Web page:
Saturday, April 4, 2015

Your Move, Congress


The deal struck between the United States and it allies with Iran is anything but perfect. But on the whole it's a good one; in fact, it's a little better than some thought was possible. Here is a list of what's in the agreement.

  • The Arak reactor would be converted so it would no longer produce weapons-grade plutonium.
  • The Fordow facility would be restricted to doing research only with no fission material.
  • Natant would be the only facility that would be allowed to contain uranium-enriching centrifuges.
  • Speaking of centrifuges, Iran would have to reduce its number from 19,000 to 6,104, and only 5,060 of them would be able to enrich uranium for 10 years.
  • Iran would have to reduce its stockpile of low-enriched uranium from 10,000 kilograms to 300 kilograms.
  • Iran would be limited to a 3.67 percent enrichment for 15 years; roughly 87 percent less than that needed for weapons grade uranium.
  • All Iran's nuclear facilities, including its centrifuge storage facilities, would be subject to inspections by the Atomic Energy Agency.
  • Not all the sanctions would be lifted; the U.S. would still keep in place some of its sanctions due to Iran's role as a sponsor of terror.
  • If Iran is caught cheating on any part of the agreement, all sanctions would be fully reinstated.

The Obama Administration, which has taken a lot of heat over the last few years over its handling of the rise of ISIS, should be commended for this deal. Yes, it's only a framework, but it represents the best path forward to ensuring Iran doesn't develop a nuclear bomb.

And yet Republicans and, sadly, some Democrats are taking aim at the agreement because it doesn't go far enough. They want all Iran's centrifuges gone and all its nuclear facilities dismantled. Some within the neocon lot have gone so far as to insist that the only solution is regime change.

The impasse is setting up a showdown between the Administration and Congress. Republican Senator Bob Corker has introduced a bill that if passed would give the Senate final approval on the Iran deal. The only thing standing in its way are a group of Democrats who are on the fence as to the merits of the deal. If Corker can convince six of them to join the other 54 Republicans, the bill will pass and then would head to the House where it will undoubtedly pass. And if that happens, the best chance to avert a military confrontation with Iran will go up in smoke.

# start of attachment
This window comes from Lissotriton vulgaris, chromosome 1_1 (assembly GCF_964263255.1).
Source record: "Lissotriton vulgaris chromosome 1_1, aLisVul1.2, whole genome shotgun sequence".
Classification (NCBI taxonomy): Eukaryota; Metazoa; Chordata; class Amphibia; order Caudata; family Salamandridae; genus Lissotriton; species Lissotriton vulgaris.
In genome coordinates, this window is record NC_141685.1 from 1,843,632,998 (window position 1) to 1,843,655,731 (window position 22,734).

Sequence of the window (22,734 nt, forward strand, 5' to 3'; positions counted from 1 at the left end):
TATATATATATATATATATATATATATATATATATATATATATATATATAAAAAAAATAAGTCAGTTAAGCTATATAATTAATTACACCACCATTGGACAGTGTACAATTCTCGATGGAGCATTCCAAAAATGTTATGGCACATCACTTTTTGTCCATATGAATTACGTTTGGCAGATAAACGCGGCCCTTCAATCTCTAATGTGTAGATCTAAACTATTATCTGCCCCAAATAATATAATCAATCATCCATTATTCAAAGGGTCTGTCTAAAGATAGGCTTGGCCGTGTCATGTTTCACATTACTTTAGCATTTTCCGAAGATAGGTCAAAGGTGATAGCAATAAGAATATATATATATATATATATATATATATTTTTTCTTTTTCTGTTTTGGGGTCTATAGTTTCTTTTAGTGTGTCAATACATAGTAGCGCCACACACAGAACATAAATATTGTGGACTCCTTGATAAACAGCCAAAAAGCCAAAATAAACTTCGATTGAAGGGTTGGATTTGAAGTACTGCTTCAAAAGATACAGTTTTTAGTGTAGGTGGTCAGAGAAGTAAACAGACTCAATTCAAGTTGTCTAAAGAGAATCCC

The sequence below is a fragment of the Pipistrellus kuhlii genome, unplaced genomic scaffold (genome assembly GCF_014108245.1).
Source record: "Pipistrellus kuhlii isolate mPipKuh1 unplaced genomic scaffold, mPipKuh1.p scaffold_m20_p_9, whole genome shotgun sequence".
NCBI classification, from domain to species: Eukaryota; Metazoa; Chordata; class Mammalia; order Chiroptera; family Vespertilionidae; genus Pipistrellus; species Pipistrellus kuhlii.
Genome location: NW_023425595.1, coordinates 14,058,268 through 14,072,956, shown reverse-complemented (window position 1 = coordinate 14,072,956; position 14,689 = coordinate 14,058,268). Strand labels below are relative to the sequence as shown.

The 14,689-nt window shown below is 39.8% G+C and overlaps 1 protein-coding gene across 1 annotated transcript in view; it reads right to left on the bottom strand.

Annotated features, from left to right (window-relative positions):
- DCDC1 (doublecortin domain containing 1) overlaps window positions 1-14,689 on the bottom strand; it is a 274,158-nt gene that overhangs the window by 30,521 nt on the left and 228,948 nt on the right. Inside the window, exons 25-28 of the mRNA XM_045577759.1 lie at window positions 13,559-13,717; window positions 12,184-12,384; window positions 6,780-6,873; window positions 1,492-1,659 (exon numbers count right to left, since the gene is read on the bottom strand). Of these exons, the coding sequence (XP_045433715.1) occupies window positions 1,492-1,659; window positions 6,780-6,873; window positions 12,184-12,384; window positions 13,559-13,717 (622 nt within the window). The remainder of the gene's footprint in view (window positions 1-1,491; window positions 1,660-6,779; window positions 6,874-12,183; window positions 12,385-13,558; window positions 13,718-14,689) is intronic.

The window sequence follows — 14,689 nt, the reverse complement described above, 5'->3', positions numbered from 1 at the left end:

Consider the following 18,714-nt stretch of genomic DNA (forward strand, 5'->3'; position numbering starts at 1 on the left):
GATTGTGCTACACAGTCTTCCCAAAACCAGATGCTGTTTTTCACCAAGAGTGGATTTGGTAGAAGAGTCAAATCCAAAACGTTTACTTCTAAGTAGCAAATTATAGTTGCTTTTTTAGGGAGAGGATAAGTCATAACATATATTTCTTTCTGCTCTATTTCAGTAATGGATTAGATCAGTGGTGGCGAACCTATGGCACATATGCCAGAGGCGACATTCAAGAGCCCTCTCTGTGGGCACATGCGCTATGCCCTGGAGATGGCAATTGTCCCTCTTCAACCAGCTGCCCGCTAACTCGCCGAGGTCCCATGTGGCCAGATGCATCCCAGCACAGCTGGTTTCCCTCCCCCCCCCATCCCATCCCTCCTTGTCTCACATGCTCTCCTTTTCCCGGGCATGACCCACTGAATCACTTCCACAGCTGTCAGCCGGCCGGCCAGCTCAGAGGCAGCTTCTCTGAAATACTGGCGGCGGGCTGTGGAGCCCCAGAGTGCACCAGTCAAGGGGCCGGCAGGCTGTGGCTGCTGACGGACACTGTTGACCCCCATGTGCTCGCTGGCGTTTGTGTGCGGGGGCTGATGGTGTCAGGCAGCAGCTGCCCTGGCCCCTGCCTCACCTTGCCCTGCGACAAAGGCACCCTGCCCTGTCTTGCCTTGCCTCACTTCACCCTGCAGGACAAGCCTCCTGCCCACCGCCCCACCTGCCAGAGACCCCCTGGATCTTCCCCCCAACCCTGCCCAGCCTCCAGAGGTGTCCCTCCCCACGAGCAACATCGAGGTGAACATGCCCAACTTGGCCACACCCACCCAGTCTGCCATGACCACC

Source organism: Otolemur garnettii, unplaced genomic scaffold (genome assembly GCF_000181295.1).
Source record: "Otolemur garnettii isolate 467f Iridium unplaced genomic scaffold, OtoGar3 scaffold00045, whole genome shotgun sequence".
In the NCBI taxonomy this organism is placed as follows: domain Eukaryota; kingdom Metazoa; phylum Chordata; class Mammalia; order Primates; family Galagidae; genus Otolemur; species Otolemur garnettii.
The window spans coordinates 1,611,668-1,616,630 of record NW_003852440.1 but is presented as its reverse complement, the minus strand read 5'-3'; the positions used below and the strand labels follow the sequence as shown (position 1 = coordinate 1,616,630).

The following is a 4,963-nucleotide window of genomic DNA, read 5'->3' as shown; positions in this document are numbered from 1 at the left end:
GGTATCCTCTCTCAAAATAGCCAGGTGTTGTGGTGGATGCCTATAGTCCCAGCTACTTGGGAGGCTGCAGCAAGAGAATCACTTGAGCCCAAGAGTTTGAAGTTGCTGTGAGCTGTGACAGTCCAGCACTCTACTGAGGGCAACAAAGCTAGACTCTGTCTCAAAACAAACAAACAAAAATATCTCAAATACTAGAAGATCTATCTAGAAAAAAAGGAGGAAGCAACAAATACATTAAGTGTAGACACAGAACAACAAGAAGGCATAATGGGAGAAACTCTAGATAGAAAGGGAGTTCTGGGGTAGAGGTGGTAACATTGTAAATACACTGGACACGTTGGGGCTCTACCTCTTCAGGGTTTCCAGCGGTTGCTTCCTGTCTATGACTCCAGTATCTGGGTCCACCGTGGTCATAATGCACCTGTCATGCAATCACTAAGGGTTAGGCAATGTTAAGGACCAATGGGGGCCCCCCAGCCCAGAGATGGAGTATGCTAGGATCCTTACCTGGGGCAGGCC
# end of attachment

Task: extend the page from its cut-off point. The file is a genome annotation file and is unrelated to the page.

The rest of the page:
Make no mistake about it, if this deal is rejected by the Congress, any hope of getting Iran back to the table is gone. The international coalition that brokered this deal will collapse. Sanctions will be off the table as Russia and China will be more than willing to trade with Iran. And, more importantly, Iran will now have a clear path to develop the nuclear bomb that everyone agrees is a nonstarter.

And if the neocons get their way and force a military confrontation, God help us. We will be looking at the clusterfuck of all clusterfucks. If you thought Iraq was a disaster, a war with Iran would make that look like a remake of the movie Stripes. Even with sanctions in place, Iran was still the preeminent military power in the Middle East. Its army is considerably larger and better trained than Saddam Hussein's was. The military engagement alone could take years and then there is the real hard part: instilling a functioning government to run the joint. If Iraq is any indicator, we will likely be there decades at a cost of trillions of dollars.

Yes, I get it. Iran is hardly a flourishing democracy. It's a repressive totalitarian regime that oppresses its citizens, jails its dissenters and supplies weapons to Israel's enemies. I get all that. But what a lot of people don't get is that the Mullahs who currently run Iran and are principally responsible for that oppression and the terror it spreads are all in their 70s and 80s. Within the country are the seeds of reform. The median age of its citizens is 28, among the youngest in the world. Most of the population is far more moderate than many give it credit for. A military confrontation would have the devastating consequence of driving those moderates right into waiting arms of the Mullahs. Far from ushering in a new wave of democratization, a war with Iran would plunge it further down the path of tyranny and chaos.

And then there's ISIS. Like it or not, Iran is our ally against what is the most radical and lethal threat in the Middle East. Without Iran's military intervention, ISIS most assuredly would've seized most if not all of Iraq. And for those who say that having Iran in Iraq poses other potential and far larger existential threats in the region, you can blame the Bush Administration. Its decision to invade Iraq and topple the Hussein regime, was the primary reason Iran became such a major player in the Middle East in the first place.

The framework is in place; the next move belongs to Congress. History awaits.

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